1.2m people in England live in unsafe social homes, LBC reveals, as coroner says toddler's death must be wake-up call

15 November 2022, 19:01

Awaab Ishak died of a severe respiratory condition that was caused by prolonged exposure to mould in his home
Awaab Ishak died of a severe respiratory condition that was caused by prolonged exposure to mould in his home. Picture: Family handout

By Ben Kentish

More than a million people in England are living in social homes that do not meet basic health and safety standards, LBC analysis following the tragic death of Awaab Ishak has revealed.

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The shocking figures reveal that 1.2 million people – equating to more than one in eight households living in social housing - are dealing with health risks such as damp, pests, asbestos and overcrowding.

Of the 4 million households living in social homes in England, 517,000 households are in properties that do not meet the Decent Homes Standard, which covers basic health and safety requirements that housing providers must meet. 

200,000 social homes – housing an estimated 460,000 people - are classed as containing a “category 1 hazard”, which includes potentially fatal risks such as exposed wiring, dangerous boilers, vermin infestations and leaking roofs.

198,000 social homes – or around 455,000 people – have a problem with damp.

Read more: 'This wouldn’t have happened if we were British': Parents of boy, 2, killed by mould slam 'racist' landlord

1.2 million people in England live in unsafe social homes
1.2 million people in England live in unsafe social homes. Picture: Family handout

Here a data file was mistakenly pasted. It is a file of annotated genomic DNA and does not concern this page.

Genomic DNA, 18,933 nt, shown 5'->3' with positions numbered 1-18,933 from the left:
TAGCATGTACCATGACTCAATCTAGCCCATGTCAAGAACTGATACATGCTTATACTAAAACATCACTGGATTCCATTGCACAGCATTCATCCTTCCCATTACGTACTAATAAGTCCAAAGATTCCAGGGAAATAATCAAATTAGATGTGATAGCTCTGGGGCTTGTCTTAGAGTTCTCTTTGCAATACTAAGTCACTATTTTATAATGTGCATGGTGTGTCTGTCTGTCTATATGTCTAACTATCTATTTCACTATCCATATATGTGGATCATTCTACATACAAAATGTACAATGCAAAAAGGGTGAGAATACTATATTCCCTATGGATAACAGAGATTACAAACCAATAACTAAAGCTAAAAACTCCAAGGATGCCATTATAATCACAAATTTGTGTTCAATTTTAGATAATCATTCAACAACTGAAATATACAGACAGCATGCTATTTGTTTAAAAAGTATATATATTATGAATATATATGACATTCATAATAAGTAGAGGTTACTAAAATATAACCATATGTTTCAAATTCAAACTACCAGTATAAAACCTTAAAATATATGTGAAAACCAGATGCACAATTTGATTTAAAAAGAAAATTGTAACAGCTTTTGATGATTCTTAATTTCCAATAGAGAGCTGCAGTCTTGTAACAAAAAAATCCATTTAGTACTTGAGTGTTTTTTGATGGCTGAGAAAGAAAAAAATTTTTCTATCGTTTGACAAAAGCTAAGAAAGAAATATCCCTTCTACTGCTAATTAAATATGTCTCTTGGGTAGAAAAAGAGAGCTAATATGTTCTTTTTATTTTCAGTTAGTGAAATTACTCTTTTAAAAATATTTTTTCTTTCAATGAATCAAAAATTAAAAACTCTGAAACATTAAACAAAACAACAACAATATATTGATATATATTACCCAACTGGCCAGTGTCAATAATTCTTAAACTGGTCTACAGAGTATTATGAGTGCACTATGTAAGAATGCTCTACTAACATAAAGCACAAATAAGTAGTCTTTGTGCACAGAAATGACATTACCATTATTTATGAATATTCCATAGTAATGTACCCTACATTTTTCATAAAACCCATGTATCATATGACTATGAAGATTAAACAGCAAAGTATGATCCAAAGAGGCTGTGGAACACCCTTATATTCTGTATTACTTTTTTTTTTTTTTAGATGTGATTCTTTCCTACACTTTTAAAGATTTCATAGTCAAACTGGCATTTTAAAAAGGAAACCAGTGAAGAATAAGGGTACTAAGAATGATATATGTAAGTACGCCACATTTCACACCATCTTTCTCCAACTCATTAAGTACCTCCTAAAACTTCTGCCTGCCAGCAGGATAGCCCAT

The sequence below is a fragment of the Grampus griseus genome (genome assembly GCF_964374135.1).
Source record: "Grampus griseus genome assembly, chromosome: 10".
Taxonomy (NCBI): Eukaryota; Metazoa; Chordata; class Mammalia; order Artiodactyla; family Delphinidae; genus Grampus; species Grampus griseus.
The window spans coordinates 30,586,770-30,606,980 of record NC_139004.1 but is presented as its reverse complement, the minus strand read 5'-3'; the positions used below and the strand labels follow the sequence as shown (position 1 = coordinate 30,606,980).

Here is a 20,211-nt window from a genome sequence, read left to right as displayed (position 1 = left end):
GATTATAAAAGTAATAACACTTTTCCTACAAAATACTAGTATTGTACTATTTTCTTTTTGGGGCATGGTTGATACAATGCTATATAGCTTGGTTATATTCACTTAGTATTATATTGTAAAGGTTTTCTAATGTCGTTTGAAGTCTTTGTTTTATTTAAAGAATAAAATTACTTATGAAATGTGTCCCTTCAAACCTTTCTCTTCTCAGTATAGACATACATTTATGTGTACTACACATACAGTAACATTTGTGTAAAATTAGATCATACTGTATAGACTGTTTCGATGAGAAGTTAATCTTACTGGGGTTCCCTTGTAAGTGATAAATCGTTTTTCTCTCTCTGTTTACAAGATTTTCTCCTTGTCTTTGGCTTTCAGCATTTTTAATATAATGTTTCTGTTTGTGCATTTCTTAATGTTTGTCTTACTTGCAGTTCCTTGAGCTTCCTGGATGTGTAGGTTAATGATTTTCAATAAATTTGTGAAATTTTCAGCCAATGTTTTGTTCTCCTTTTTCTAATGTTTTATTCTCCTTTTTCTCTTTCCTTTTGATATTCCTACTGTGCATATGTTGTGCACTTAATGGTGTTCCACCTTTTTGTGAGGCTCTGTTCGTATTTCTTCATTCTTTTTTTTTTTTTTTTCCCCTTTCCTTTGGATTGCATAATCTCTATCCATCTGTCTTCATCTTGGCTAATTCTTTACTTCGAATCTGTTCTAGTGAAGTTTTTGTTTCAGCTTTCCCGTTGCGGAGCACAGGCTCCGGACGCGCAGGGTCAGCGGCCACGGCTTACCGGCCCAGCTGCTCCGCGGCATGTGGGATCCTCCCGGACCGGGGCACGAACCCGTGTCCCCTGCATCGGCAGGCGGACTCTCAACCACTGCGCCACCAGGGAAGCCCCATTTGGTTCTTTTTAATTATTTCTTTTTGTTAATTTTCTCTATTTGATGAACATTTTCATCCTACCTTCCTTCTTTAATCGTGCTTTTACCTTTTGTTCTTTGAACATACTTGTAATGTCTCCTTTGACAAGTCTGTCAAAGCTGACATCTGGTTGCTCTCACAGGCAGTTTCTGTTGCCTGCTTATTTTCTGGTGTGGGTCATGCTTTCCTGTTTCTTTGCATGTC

On Tuesday, a coroner ruled that two-year-old Awaab died from a respiratory condition caused by mould in the one-bedroom housing association flat in Rochdale that he shared with his parents. 

Senior coroner Joanne Kearsley said the “tragic” death should act as a “defining moment for the housing sector”.

LBC’s analysis reveals the true scale of the crisis in social housing, with more than a million households, like Awaab’s, living in homes that are not fit for purpose. 

Of the social homes in England that are rented from local councils, 14% are classed as non-decent, while the figure for properties provided by housing associations is 12%.

Despite the stark findings, social housing is in better condition in general than properties being rented out privately, of which more than one in five are classed as non-decent.

Awaab Ishak died just a few days after his second birthday
Awaab Ishak died just a few days after his second birthday. Picture: Family handout

The Decent Homes Standard was introduced in 2004 in an attempt to improve the quality of social homes.

Since then, the proportion of non-decent social homes has fallen - from 27% in 2008 - but has barely decreased in the last decade.

The government is currently consulting on whether to extend the Decent Homes Standard to the private rented sector.

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